Aside from a veritable cornucopia of dining options, Portugal’s capital city offers a vibrant culture, mild climate and vistas for every type of sightseer.
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Take a stroll through Lisbon in the fall and winter months, and you’re bound to cave to one of the many temptations offered in this foodie’s paradise. 

Farah M., a general manager on Delta’s Corporate Communications team, fondly recalls the aromas greeting her as a child living in Portugal’s capital city – none more sumptuous than the castanhas assadas vendors offering roasted chestnuts at virtually every street corner. 

“On my way home from school each afternoon, we would stop to grab some to keep us warm and hold us over to dinnertime,” Farah said. “Sometimes the crisp fall air and inviting aromas from the local bakeries and cafes make it difficult to resist grabbing a coffee with a sweet pastry.”  

If bica (strong coffee similar to its Italian counterpart, espresso) and a pastel de nata or savory cheese toast (tosta de queijo) aren’t quite your taste, perhaps you’d prefer to keep warm with a bowl of soup. Farah recommends the sopa de caldo verde. If you think chicken soup is good for the soul, consider adding this traditional Portuguese soup to your repertoire, made with potatoes and collard greens or kale. It can be made with or without sausage; just ask if it’s com porco when ordering. 

“If you are a foodie, you’ll be in heaven,” Farah said. “Portuguese food is quite interesting with influences from many parts of the world including India. Don’t be surprised to see curry on your lunch menu. If you like seafood, good wine and trying new foods, you’re in the right place.” 

You’ll enjoy all that and more in the company of warm, generous and welcoming people who call Lisbon home, in a temperate climate with mild autumn and winter weather. And there’s no better way to fully immerse yourself in Lisbon’s vibrant culture than to attend a futebol match (soccer to Americans). Both the Sporting Lisboa and Benfica Lisboa football clubs play in packed stadiums of 50,000 or more.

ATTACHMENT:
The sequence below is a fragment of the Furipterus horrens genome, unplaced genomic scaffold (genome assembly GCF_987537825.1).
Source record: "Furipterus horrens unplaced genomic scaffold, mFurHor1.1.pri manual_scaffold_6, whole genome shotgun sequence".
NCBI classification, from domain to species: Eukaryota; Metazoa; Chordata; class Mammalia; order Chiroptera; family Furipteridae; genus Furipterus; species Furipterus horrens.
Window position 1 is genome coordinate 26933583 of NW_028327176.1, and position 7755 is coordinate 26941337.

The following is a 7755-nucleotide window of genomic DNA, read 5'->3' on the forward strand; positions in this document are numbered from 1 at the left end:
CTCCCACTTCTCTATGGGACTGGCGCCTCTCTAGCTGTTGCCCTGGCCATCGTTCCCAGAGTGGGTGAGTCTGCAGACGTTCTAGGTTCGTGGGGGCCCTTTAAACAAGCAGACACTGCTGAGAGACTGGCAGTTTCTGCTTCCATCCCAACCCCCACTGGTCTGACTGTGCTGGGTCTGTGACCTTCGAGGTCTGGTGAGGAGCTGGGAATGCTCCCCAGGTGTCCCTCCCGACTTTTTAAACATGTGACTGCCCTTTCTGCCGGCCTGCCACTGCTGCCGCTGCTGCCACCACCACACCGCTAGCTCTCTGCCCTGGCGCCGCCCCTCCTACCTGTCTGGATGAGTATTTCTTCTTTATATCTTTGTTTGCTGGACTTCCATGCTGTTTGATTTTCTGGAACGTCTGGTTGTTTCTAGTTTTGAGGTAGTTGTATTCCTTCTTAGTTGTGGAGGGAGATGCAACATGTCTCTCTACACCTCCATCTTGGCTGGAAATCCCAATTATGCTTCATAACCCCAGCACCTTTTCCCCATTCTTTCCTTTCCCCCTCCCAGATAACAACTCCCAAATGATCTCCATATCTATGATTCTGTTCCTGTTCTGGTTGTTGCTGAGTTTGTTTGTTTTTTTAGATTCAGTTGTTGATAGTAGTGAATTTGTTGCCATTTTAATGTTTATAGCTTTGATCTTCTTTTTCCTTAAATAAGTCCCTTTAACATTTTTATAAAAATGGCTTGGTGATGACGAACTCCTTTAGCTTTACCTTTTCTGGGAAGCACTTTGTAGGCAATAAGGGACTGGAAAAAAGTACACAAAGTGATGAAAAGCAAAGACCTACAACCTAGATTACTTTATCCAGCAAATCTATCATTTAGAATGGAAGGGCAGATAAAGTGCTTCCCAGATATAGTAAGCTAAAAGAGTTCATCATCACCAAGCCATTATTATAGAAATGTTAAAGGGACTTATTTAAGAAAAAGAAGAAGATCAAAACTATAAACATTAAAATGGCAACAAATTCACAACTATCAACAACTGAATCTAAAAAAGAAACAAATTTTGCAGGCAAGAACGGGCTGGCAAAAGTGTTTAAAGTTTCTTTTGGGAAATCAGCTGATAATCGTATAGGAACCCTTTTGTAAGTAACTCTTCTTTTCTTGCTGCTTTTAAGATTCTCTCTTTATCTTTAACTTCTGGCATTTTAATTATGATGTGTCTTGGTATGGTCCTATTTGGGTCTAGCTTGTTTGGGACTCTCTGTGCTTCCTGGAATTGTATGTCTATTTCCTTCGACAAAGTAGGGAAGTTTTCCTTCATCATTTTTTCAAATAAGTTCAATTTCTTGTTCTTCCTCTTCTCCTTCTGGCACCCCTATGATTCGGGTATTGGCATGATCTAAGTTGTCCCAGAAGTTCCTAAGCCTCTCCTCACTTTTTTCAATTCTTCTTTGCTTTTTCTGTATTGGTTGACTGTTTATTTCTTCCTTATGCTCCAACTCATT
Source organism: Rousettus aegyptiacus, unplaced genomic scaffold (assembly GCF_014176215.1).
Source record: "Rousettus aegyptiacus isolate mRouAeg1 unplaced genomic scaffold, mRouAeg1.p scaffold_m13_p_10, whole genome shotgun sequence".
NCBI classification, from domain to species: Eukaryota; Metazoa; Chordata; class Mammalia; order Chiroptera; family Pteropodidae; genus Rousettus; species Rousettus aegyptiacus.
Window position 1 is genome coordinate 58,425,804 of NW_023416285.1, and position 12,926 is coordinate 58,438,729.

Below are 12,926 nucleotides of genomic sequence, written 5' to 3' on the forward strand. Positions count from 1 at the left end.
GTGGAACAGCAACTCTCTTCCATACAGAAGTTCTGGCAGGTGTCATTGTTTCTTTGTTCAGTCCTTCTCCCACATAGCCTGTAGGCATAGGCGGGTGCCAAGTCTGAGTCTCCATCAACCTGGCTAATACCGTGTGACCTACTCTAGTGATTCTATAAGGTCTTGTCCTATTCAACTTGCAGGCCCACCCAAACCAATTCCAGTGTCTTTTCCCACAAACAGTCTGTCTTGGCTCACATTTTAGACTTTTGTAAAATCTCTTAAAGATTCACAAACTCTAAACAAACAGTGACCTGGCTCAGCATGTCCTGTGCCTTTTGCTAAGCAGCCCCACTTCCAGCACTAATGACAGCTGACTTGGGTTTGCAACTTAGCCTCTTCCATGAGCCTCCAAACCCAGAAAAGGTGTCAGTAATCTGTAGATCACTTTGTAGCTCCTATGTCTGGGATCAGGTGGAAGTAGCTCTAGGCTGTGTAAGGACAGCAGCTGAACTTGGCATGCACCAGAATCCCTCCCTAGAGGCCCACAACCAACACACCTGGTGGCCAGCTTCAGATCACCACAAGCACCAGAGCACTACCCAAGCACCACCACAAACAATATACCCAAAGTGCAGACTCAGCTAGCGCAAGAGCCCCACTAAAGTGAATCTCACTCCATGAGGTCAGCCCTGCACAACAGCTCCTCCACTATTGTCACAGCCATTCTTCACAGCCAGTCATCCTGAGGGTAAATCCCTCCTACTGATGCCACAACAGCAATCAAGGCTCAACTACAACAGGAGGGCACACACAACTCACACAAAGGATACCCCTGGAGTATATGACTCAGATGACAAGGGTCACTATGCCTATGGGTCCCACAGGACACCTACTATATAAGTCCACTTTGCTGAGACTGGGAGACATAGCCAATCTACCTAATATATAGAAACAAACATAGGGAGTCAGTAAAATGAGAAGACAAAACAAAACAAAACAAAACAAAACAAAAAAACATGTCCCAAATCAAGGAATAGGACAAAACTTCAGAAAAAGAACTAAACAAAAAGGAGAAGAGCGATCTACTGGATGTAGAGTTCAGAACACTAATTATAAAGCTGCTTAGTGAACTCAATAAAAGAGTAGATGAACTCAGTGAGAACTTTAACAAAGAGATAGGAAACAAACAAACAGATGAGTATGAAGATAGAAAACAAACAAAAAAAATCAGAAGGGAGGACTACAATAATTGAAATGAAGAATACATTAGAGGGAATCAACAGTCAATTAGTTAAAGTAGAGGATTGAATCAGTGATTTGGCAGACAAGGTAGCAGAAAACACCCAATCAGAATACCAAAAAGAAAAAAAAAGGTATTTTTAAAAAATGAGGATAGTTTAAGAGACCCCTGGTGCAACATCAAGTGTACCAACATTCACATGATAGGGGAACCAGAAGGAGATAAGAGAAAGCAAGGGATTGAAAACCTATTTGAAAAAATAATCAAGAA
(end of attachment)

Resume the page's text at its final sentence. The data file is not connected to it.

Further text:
Lisbon presents a fairly simple journey from the U.S.: Being situated in the westernmost point in Europe, it’s about a seven-hour direct flight from Delta’s New York-JFK hub. Nonstop flights are offered daily from JFK. (Learn more about getting there on 

There are four options available on every trip to Lisbon: Delta One, Delta Premium Select, Delta Comfort+ and Main Cabin. Recently unveiled enhancements for Delta Premium Select passengers include a roomy seat with extra recline and adjustable footrests and leg rests. Enhanced food selections, a towel scented with Grown Alchemist, a special "bubbles & bites" service and a premium snack basket are some additional service touches. 

Not convinced yet? Take a look at five other must-see attractions – just make sure to wear comfortable walking shoes for traversing Lisbon’s historic cobblestone sidewalks. 

Visit the Belem Area 

Guarded by a 16th-century fortified lighthouse, Belem is home to a palace occupied by Portugal’s royal family and now the official residence of the country’s president. It is also home to the Jeronimos Monastery and the Torre de Belem erected in the early 1500s. Once you’ve visited this holy place, stop by Pasteis de Belem for a pastry of the same name, crafted using what the nearly 200-year-old shop says is a secret, ancient recipe from the nearby monastery. 

The signature pastry at Pasteis de Belem in Lisbon.
The signature pastry at Pasteis de Belem.

Walk Along the River Tagus 

No, that’s not the Golden Gate Bridge – but you’d be forgiven for thinking you were in San Francisco upon seeing the 25 de Abril Bridge, which ranks as the 46th longest suspension bridge in the world at over 3,300 feet (1,000 meters). You’ll also see the towering Sanctuary of Christ the King monument overlooking the city there, inspired by the Christ the Redeemer statue in Rio de Janeiro. 

The area near the Monument of the Discoveries along the River Tagus.
The area near the Monument of the Discoveries along the River Tagus.

Climb to the Top of the Bairo Alto Neighborhood 

Didn’t bring your walking shoes? Not to worry – you can take the No. 28 tram to the top, where St. George’s Castle is perched. No matter how you get there, you’ll find the best views in the city at the top. 

Do Some Shopping 

Portugal is known for its handicrafts, said Farah, whose father and grandfather owned a textile factory in Porto when she was growing up there. Handmade tablecloths, kitchen towels and bath towels, along with leather and cork goods, are both plentiful and reasonably priced. Painted tiles can also be found throughout Portugal, with the best art found on small streets in the city center. 

Take a Coastal Train Ride 

You can enjoy the views in Cascais and Estoril, and if you arrive on a particularly mild day, take some influencer-worthy photos during a sunny beach stroll. 

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